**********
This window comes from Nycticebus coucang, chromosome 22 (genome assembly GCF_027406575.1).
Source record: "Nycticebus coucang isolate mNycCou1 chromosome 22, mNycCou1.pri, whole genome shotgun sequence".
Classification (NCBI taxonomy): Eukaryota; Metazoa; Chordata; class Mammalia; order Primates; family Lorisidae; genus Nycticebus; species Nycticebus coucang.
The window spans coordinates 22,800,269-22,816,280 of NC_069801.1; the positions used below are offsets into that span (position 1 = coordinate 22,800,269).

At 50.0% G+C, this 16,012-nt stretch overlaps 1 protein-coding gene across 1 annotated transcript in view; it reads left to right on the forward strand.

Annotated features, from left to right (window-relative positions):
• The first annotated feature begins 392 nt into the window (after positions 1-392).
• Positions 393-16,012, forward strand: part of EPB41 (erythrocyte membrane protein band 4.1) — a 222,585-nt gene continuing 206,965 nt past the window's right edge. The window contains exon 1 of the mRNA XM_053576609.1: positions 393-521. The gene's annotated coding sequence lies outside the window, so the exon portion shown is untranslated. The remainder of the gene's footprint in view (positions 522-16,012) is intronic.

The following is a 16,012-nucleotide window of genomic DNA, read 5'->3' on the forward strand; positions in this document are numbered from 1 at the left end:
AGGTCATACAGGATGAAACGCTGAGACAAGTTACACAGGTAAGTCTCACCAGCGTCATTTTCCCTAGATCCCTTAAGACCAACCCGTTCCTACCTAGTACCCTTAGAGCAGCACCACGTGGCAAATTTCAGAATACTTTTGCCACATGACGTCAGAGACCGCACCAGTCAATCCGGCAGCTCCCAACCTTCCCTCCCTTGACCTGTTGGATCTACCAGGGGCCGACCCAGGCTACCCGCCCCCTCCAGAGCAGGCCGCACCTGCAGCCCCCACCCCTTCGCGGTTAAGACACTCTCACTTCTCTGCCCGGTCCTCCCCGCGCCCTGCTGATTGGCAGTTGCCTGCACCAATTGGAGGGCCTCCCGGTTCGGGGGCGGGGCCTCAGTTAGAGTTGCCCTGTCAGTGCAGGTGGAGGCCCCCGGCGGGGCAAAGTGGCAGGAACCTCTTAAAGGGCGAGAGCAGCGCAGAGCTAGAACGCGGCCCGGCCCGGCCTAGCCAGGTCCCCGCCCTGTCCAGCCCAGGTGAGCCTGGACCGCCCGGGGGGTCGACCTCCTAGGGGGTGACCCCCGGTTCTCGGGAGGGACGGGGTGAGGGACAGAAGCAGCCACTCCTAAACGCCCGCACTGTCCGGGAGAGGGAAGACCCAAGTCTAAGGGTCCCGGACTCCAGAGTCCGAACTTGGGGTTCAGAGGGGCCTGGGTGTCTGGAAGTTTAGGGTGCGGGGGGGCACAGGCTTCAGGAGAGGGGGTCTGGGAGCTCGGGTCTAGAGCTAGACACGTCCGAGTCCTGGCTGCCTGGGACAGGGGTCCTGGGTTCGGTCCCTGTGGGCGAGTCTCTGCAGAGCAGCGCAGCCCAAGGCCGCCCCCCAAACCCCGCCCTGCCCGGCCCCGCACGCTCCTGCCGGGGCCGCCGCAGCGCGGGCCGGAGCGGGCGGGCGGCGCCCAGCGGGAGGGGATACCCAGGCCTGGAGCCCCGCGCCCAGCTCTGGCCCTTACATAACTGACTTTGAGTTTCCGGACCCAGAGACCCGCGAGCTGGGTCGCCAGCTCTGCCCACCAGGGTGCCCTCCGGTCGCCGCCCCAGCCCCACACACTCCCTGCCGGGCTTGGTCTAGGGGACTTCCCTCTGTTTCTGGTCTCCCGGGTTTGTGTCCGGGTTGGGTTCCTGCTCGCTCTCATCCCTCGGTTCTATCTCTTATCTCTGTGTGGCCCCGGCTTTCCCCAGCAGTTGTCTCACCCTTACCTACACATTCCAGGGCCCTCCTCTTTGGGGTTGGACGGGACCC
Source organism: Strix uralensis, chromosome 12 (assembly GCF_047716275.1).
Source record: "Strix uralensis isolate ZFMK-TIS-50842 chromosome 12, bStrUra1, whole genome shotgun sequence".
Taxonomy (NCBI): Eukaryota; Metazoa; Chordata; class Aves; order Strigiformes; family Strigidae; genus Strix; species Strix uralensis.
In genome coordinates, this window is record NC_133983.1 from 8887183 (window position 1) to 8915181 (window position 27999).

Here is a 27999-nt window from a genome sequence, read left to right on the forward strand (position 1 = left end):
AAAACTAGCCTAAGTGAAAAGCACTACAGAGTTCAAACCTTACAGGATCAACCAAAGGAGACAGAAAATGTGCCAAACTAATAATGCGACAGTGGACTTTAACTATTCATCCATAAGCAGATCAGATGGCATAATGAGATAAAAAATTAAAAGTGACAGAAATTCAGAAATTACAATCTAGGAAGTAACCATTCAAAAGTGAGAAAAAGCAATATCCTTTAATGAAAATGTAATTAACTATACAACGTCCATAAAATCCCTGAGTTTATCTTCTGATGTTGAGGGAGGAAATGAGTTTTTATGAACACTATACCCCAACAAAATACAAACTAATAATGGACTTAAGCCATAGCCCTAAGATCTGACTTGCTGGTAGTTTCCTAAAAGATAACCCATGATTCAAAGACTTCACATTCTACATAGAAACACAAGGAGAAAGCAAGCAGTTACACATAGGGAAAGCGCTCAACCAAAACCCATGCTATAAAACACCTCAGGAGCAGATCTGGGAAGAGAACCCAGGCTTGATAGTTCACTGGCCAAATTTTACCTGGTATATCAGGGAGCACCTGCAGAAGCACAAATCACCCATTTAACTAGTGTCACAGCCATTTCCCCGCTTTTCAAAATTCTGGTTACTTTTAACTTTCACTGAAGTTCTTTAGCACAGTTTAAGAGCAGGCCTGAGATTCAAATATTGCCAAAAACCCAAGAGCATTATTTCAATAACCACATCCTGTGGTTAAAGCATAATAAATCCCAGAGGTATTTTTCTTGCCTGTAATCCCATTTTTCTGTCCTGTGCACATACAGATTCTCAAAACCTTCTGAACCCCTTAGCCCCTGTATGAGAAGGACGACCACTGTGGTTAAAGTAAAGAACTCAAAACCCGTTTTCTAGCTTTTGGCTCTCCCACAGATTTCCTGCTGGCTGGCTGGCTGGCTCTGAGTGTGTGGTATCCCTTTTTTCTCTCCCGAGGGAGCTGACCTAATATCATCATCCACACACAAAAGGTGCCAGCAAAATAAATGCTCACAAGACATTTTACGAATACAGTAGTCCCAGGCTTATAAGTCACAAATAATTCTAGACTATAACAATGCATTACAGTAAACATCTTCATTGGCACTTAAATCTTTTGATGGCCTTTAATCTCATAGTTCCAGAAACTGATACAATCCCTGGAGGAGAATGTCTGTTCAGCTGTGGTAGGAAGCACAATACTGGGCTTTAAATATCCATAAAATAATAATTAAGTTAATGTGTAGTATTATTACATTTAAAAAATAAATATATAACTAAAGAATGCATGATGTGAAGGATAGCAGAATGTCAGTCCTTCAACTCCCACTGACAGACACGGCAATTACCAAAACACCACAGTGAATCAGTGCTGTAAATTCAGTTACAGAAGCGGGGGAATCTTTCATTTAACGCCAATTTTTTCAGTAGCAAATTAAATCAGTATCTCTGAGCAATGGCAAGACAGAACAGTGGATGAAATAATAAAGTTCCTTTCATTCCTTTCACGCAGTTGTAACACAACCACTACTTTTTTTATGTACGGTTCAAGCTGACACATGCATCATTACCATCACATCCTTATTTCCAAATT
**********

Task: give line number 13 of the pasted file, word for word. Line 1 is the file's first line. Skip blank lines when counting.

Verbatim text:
Taxonomy (NCBI): Eukaryota; Metazoa; Chordata; class Aves; order Strigiformes; family Strigidae; genus Strix; species Strix uralensis.